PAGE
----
Barbara Lorraine Clark

Female3 April 1930–30 July 2005

Brief Life History of Barbara Lorraine

When Barbara Lorraine Clark was born on 3 April 1930, in Kansas City, Jackson, Missouri, United States, her father, Henry Peter Clark, was 23 and her mother, Margaret Frances Williams, was 19. She married Alonzo Moody Parsons on 4 September 1948, in Kansas City, Wyandotte, Kansas, United States. She lived in Kansas City, Wyandotte, Kansas, United States for about 10 years. She died on 30 July 2005, in Raymore, Cass, Missouri, United States, at the age of 75, and was buried in Peculiar, Cass, Missouri, United States.

Photos and Memories (1)

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Family Time Line

Alonzo Moody Parsons
Barbara Lorraine Clark
Marriage: 4 September 1948

Sources (12)

  • Barbara Luraine Clark Parsons in household of Lon Moody Parsons, "The Church of Jesus Christ of Latter-day Saints, Church Census Records (Worldwide), 1914-1960"
  • Barbara Loraine Clark Parsons in household of Lon Moody Parsons, "Utah, Church of Jesus Christ of Latter-day Saints, Church Census Records, 1914-1960"
  • Barbara L Parsons, "United States Social Security Death Index"

Spouse and Children

  • Marriage
    4 September 1948Kansas City, Wyandotte, Kansas, United States
  • Parents and Siblings

    Siblings (4)

    World Events (8)


    Age 1

    The Star-Spangled Banner is adopted as the national anthem.

    1938 · Electrification of Rural Kansas

    Age 8

    Power was supplied to rural Kansas, which had been hit hard by the depression, in March 1938. Many farmers could not afford the $5 hookups for electricity. As a result, Franklin D. Roosevelt signed the Rural Electrification Act which provided loans to farmers who wanted electricity. Brown County became the first to receive service.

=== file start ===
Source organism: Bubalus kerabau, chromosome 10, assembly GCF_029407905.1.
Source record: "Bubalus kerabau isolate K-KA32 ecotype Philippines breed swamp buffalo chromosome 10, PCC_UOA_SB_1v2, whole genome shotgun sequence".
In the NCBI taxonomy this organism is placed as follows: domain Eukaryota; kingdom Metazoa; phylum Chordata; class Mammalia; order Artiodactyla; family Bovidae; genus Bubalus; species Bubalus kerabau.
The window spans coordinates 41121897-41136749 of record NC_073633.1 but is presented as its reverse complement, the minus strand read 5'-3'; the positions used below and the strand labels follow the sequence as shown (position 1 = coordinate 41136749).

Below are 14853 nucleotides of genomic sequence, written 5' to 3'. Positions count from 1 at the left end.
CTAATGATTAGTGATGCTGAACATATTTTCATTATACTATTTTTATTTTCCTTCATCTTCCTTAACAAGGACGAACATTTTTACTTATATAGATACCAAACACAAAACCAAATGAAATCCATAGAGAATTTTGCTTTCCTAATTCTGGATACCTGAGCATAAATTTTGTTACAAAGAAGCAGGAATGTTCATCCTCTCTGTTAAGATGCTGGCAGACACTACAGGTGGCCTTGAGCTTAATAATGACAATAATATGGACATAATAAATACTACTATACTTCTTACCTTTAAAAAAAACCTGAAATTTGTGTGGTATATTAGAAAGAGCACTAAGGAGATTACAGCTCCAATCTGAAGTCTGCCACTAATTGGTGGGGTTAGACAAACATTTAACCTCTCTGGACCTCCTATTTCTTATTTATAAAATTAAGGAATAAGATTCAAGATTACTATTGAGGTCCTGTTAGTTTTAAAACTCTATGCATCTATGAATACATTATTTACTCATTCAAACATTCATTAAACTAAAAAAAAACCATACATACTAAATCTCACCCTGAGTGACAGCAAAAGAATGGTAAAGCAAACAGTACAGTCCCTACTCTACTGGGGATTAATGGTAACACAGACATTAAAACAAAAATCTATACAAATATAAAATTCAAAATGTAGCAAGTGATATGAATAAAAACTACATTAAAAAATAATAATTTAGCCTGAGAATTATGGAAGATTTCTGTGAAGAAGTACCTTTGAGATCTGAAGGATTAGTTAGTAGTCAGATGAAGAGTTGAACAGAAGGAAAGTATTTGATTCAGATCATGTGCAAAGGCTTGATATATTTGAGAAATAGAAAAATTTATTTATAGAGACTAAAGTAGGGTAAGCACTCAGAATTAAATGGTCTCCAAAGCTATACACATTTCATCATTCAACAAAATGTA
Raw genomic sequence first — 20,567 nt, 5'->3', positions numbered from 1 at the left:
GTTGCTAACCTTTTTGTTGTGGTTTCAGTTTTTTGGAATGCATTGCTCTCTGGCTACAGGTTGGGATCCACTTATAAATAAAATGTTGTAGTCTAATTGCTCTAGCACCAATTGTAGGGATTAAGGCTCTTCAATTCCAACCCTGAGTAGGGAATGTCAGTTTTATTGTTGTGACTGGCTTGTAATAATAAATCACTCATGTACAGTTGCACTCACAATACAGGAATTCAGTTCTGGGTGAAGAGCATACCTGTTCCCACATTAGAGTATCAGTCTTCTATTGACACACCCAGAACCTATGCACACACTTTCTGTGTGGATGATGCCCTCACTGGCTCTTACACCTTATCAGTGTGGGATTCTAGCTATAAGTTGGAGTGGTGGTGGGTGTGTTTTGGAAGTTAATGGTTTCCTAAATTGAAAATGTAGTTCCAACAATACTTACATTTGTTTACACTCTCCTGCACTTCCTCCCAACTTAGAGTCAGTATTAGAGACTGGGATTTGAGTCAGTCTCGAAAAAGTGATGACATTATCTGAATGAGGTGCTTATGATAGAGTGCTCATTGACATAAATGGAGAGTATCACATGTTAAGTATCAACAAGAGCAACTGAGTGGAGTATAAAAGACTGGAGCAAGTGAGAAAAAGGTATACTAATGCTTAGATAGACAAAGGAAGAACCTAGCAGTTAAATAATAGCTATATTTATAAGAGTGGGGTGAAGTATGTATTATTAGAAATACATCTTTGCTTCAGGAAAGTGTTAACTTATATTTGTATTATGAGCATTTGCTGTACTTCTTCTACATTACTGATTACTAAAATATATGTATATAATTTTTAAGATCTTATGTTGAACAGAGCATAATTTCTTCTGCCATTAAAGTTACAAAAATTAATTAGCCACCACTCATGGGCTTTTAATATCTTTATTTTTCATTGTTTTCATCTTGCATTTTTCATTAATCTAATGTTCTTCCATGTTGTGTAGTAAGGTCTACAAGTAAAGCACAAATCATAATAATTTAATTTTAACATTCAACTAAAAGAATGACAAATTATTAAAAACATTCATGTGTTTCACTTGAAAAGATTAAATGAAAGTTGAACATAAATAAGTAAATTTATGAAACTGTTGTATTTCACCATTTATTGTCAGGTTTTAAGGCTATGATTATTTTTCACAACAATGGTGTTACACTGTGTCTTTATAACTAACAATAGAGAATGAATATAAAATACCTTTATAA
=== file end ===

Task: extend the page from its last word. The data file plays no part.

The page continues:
Age 20

    United States military forces play a leading role against North Korean and Chinese troops in Korean War.

    Name Meaning

    English: from Middle English clerk, clark ‘clerk, cleric, writer’ (Old French clerc; see Clerc ). The original sense was ‘man in a religious order, cleric, clergyman’. As all writing and secretarial work in medieval Christian Europe was normally done by members of the clergy, the term clerk came to mean ‘scholar, secretary, recorder, or penman’ as well as ‘cleric’. As a surname, it was particularly common for one who had taken only minor holy orders. In medieval Christian Europe, clergy in minor orders were permitted to marry and so found families; thus the surname could become established.

    Irish (Westmeath, Mayo): in Ireland the English surname was frequently adopted, partly by translation for Ó Cléirigh; see Cleary .

    Americanized form of Dutch De Klerk or Flemish De Clerck or of variants of these names, and possibly also of French Clerc . Compare Clerk 2 and De Clark .

    Dictionary of American Family Names © Patrick Hanks 2003, 2006.

    Possible Related Names

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